How exactly does Dr. Land propose we ensure “religious freedom” in Iraq? I’ve chronicled Land’s deranged enthusiasm for the war in Iraq, but this is just too much. Land led the charge of evangelicals in support of this silly war, based on fabrications and lies about WMDs and the allegedly tight relationship between Bin-Laden and Hussein.

The religion of messianic militarism has a voice in Richard Land. His shilling on behalf of an immoral war has led to the destruction of the world’s oldest Christian communities, a consequence that anyone with the slightest foresight and knowledge of the region would have reasonably predicted.

Sadly, it is often our own occupying forces that are committing misdeeds directed at Christians. Even now monks are being evicted from monasteries to quarter “coalition” troops and store arms while Dr. Land prattles on about their religious freedom.

A fundamentalist faith in the wonder working power of “democracy” and our ability to impose it at the point of a bayonet has led to disaster for our Christian brethren in the Middle East. As journalist Felicity Arbuthnot has written, “In the ‘cradle of civilization’ where Abraham, Father of Christianity, Islam and Judaism was believed born at Ur, his children, of all religions and denominations, it seems, are now those of a lesser God - as the Yazidis, Zoroastrians and Mandeans, the forgotten minorities, safe under a ‘tyrant’, now doomed under the fundamentalist US/UK's crusading army of God.”

Sunday, July 15, 2007

On Tolerance

“Segregation and separation is thus a basic principle of Biblical law with respect to religion and morality. Every attempt to destroy this principle is an effort to reduce society to its lowest common denominator. Toleration is the excuse under which this leveling is undertaken, but the concept of toleration conceals a radical intolerance. In the name of toleration, the believer is asked to associate on a common level acceptance with the atheist, the pervert, the criminal, and the adherents of other religions as though no differences existed. The believer has a duty of lawful behavior toward all, an obligation to manifest grace and charity where it is due, but not to deny the validity of differences which separate believer and unbeliever. In the name of toleration, the believer is asked to tolerate all things because the unbeliever will tolerate nothing; it means life on the unbeliever’s terms. It means that Biblical order is denied existence, because all things must be leveled downward….The basic premise of the modern doctrine of toleration is that all religious and moral positions are equally true and equally false. In brief, this toleration rests on a radical relativism and humanism. There is no particular truth or moral value in any religion; the true value is man himself, and man as such must be given total acceptance, irrespective of his moral or religious position…But integration and equality are myths; they disguise a new segregation and a new inequality…Every social order institutes its own program of separation or segregation. A particular faith and morality is given privileged status and all else is separated for progressive elimination. The claim of equality and integration is thus a pretext to subvert an older or existing form of social order. ”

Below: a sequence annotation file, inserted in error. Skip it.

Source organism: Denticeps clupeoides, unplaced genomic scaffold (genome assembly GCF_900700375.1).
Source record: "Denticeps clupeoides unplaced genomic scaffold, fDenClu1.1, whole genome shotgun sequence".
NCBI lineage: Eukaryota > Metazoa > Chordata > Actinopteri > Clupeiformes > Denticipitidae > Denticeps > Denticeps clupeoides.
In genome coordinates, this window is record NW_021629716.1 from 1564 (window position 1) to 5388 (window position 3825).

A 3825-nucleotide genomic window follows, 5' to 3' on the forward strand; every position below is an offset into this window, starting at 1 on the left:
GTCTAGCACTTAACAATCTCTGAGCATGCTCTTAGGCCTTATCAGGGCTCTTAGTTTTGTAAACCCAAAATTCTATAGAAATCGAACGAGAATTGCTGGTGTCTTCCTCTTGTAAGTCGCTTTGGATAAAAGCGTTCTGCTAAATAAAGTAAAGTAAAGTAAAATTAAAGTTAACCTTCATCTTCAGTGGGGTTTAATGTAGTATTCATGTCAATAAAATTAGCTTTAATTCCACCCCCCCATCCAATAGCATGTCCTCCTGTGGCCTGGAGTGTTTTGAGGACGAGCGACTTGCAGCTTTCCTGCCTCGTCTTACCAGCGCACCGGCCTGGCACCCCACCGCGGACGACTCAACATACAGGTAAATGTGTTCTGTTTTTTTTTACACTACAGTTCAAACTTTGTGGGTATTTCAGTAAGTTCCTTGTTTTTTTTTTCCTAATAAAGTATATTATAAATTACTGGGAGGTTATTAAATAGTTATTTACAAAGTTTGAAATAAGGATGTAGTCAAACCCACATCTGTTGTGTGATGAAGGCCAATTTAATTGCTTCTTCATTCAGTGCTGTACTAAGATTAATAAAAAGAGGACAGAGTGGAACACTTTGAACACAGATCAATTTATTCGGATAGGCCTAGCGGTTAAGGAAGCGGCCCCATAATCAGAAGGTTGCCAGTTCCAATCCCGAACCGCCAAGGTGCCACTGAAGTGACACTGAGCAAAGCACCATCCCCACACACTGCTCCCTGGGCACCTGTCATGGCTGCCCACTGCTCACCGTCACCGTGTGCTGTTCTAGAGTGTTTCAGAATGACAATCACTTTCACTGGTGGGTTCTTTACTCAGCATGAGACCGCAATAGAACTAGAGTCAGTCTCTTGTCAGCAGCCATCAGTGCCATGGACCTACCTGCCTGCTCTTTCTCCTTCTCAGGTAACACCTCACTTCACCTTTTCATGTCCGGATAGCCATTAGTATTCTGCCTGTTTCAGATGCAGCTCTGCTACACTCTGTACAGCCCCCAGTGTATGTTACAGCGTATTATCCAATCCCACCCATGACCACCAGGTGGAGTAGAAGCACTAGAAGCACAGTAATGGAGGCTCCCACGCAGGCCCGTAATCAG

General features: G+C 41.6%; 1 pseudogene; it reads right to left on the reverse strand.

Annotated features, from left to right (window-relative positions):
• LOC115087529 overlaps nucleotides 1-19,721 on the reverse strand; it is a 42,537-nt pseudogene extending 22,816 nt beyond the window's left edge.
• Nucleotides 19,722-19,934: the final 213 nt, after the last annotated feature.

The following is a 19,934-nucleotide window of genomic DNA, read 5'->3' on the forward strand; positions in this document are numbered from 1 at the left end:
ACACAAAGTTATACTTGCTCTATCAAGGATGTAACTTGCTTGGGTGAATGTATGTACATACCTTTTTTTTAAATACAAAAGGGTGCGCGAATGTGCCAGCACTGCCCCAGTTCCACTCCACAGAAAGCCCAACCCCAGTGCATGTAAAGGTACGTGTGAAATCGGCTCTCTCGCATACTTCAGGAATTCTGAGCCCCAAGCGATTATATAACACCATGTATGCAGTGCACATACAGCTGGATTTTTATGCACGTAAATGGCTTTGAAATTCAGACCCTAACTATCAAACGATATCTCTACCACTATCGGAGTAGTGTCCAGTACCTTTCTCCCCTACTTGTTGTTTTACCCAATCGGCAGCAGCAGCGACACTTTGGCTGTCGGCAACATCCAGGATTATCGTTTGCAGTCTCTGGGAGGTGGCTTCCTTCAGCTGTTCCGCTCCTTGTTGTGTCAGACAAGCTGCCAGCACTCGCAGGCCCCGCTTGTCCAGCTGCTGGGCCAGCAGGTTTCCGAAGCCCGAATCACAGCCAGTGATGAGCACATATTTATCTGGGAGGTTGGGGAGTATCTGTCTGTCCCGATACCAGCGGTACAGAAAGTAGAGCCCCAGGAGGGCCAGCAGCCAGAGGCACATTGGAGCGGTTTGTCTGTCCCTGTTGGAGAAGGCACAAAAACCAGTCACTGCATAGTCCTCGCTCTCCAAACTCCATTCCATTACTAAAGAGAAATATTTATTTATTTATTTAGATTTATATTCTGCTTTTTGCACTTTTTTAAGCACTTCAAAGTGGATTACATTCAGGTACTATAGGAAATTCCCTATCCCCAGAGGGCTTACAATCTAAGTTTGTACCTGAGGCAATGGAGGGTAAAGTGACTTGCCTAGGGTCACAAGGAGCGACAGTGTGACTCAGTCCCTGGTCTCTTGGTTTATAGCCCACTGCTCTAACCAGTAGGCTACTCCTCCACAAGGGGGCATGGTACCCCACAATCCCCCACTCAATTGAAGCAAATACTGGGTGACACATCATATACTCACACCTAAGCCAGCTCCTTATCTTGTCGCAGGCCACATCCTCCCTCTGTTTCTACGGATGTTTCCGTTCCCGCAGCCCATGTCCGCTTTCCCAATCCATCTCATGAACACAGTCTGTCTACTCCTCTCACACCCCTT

–R. J. Rushdoony, Institutes of Biblical Law

Saturday, July 14, 2007

Baldwin on Conspiracies

In his latest column, Chuck Baldwin points to the existence of conspiracies. "Yes, my friends, there is a conspiracy...It is a conspiracy of elitists from all races and ethnic backgrounds who deeply despise our constitutional form of government, our national independence, and our Christian heritage."